As you may be aware, tomorrow, Facebook kicks off its big f8 developer conference in San Francisco. We’ll be there to cover what’s going on, but it looks like a lot of the information is already out there — Inside Facebook, All Facebook, and GigaOM have good write-ups of what we can likely expect. We’ve previously reported on a bunch of these possible announcements such as the Meebo Bar-clone, the “Like” button for the Internet, and auto-logins for Facebook Connect.
Obviously, I’m interested in any location announcements the company may make tomorrow — but it’s not clear if Facebook will actually announce anything yet as their plans have been fluid, and possibly still aren’t solidified. I’m also pretty interested in the Open Graph stuff Facebook plans to talk about. When this was first vaguely previewed back in October, Facebook’s intention seemed pretty clear to me at the time: to make the entire web its tributary system. It’s likely to either be huge — or another huge privacy disaster for the network.
These grandiose plans are great and all, but as I sit here the night before f8, I find myself wondering something very simple: why does using Facebook frustrate the hell out of me?
As I noted earlier in my farewell to Facebook Lite, I think it’s just because I find the service too cluttered, and confusing. The various options menus are a nightmare. All the privacy settings are beyond confusing. And while the overall site navigation has improved greatly over the past year (goodbye weird bottom nav bar), I still find myself lost quite often.
And then I see something like this. From 2006 to 2007, the design group, iA, was in touch with Facebook about doing a redesign. Facebook didn’t end up using their stuff, but iA recently decided to take what they had done and update it to work with the way Facebook is currently laid out. The results are excellent — much better than the way Facebook actually currently looks.
Look at these mock-ups, but be sure to go to their site to see them in full resolution, to see how they would actually look in full size.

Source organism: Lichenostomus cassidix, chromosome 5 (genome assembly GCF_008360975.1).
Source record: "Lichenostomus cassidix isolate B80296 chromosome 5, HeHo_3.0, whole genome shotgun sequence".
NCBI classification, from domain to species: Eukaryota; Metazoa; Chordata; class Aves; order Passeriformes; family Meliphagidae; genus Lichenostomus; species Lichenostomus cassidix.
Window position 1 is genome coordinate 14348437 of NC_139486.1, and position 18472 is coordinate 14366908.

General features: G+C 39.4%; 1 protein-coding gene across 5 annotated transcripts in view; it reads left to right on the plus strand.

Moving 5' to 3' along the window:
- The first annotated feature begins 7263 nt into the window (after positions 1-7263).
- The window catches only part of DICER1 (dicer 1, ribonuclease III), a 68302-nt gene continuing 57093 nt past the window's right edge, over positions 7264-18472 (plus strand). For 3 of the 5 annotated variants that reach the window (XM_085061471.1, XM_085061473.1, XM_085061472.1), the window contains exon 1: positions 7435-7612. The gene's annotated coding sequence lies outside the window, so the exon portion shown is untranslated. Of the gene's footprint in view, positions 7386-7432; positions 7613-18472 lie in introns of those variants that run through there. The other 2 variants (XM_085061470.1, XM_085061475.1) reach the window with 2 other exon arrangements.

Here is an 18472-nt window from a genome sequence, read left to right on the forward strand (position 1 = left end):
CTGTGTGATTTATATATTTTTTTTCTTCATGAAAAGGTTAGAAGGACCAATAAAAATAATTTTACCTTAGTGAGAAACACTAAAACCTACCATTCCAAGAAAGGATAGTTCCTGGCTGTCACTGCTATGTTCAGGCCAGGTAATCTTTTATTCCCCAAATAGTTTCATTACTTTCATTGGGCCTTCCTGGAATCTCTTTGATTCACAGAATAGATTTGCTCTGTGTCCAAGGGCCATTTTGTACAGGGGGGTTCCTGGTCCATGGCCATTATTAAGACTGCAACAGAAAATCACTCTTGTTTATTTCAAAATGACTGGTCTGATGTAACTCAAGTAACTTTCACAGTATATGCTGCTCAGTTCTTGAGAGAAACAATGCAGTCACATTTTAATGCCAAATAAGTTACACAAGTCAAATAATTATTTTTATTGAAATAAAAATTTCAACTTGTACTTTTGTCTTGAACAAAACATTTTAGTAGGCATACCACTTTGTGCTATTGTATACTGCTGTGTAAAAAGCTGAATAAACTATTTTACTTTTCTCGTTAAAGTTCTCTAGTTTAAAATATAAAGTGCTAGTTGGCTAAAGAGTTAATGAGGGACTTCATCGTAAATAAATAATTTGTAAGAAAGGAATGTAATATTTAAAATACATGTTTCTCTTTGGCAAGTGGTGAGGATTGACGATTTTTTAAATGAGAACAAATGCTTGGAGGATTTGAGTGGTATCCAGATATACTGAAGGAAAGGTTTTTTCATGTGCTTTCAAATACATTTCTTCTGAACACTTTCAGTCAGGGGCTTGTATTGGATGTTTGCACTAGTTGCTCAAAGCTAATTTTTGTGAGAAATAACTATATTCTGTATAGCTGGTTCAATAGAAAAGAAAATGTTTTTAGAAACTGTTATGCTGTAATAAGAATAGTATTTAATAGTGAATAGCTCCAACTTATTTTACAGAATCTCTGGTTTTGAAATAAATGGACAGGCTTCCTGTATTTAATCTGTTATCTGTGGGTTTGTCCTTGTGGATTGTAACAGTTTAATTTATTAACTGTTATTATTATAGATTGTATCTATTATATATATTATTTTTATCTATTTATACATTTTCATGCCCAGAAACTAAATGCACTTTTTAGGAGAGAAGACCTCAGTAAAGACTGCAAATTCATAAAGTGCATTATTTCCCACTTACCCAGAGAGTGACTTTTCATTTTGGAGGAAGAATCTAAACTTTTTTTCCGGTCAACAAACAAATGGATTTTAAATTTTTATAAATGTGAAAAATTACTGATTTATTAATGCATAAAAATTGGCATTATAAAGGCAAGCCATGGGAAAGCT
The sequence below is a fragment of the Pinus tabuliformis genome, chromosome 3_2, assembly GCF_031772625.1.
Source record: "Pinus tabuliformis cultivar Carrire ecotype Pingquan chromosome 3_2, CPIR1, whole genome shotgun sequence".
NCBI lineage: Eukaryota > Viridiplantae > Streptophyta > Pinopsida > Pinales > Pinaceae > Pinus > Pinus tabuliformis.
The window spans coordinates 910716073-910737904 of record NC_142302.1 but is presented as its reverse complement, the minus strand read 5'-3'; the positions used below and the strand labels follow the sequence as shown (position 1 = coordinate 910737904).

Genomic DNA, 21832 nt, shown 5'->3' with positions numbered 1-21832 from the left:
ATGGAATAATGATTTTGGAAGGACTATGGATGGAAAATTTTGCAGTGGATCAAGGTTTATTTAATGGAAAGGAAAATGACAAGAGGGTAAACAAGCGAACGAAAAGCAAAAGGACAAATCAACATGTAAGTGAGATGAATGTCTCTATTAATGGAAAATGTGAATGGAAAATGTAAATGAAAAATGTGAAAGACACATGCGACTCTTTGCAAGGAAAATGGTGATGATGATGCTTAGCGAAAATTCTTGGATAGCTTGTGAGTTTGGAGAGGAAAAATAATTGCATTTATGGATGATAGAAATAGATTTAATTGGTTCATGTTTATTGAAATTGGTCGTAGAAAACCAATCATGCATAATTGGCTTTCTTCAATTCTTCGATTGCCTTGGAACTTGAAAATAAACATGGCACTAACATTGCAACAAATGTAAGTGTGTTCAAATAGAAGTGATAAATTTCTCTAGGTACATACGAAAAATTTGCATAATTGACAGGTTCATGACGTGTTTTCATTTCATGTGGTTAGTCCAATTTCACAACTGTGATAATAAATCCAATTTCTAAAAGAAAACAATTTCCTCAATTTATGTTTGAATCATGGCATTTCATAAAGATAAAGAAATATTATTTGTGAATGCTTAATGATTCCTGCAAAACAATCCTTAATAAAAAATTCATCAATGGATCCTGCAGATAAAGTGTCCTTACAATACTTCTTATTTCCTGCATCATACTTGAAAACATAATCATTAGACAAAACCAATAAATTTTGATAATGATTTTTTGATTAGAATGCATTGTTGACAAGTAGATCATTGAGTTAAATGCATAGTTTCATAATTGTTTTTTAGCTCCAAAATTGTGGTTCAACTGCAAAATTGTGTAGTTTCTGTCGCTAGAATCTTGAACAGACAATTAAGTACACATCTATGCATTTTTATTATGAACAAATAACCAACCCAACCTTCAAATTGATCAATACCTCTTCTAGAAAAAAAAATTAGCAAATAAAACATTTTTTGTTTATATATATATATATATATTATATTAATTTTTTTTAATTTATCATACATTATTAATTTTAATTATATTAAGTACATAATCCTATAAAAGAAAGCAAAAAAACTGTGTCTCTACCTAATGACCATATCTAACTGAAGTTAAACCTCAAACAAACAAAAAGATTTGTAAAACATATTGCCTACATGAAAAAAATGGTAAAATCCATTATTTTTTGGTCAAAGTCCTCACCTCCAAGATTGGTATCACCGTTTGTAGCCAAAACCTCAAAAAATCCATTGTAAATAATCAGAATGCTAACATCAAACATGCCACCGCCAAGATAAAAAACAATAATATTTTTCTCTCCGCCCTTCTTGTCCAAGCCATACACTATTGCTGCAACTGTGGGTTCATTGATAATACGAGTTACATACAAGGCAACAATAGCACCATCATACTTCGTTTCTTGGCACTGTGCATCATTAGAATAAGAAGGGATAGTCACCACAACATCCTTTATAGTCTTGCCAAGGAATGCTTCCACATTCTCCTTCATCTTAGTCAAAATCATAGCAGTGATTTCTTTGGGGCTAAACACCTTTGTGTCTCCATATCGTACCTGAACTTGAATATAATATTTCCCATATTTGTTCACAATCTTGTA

Sure, it’s a bit Outlook-inspired, but wow do I wish I could navigate Facebook this way. The stream? Nice and clean, most elements are the same size (like Twitter) because comments are shoved into a new column on the right (and collapsed to show only 2 by default). And that comment column looks much, much better because it’s not surrounded by those ugly blue square backgrounds that currently make a complete mess of the stream. And there are in-line replies.
Ads are still there, they’re just in this third column. The search box has been moved from that odd no-mans-land middle off-center to the left column. And the nav makes it very clear which stream you’re currently viewing.
As iA notes:
Our basic idea: To create an mail-application like interface with an elastic three-column layout that clearly separates filter, information-stream, and reaction:
Filter: The left side column works as a sorting instrument
Information-Stream: The center column shows the filtered results
Reaction: The right side column is used for discussing the individual feed items.
It just seems to make sense. More importantly, when you look at it, it seems to make sense.
Sure, it’s hard to argue with 400 million users — and most would undoubtedly hate such a massive change. But Facebook, perhaps more than any other web company, is good at knowing when to when to ignore user complaints and push forward, to improve the product.
I think they should take another look at iA’s work. Or at the very least, use the ideas of those FriendFeed guys more.
Also, where the hell is Facebook’s iPad app?
Facebook is the world’s largest social network, with over 1 billion monthly active users. Facebook was founded by Mark Zuckerberg in February 2004, initially as an exclusive network for Harvard students. It was a huge hit: in 2 weeks, half of the schools in the Boston area began demanding a Facebook network. Zuckerberg immediately recruited his friends Dustin Moskovitz, Chris Hughes, and Eduardo Saverin to help build Facebook, and within four months, Facebook added 30 more college networks. The original...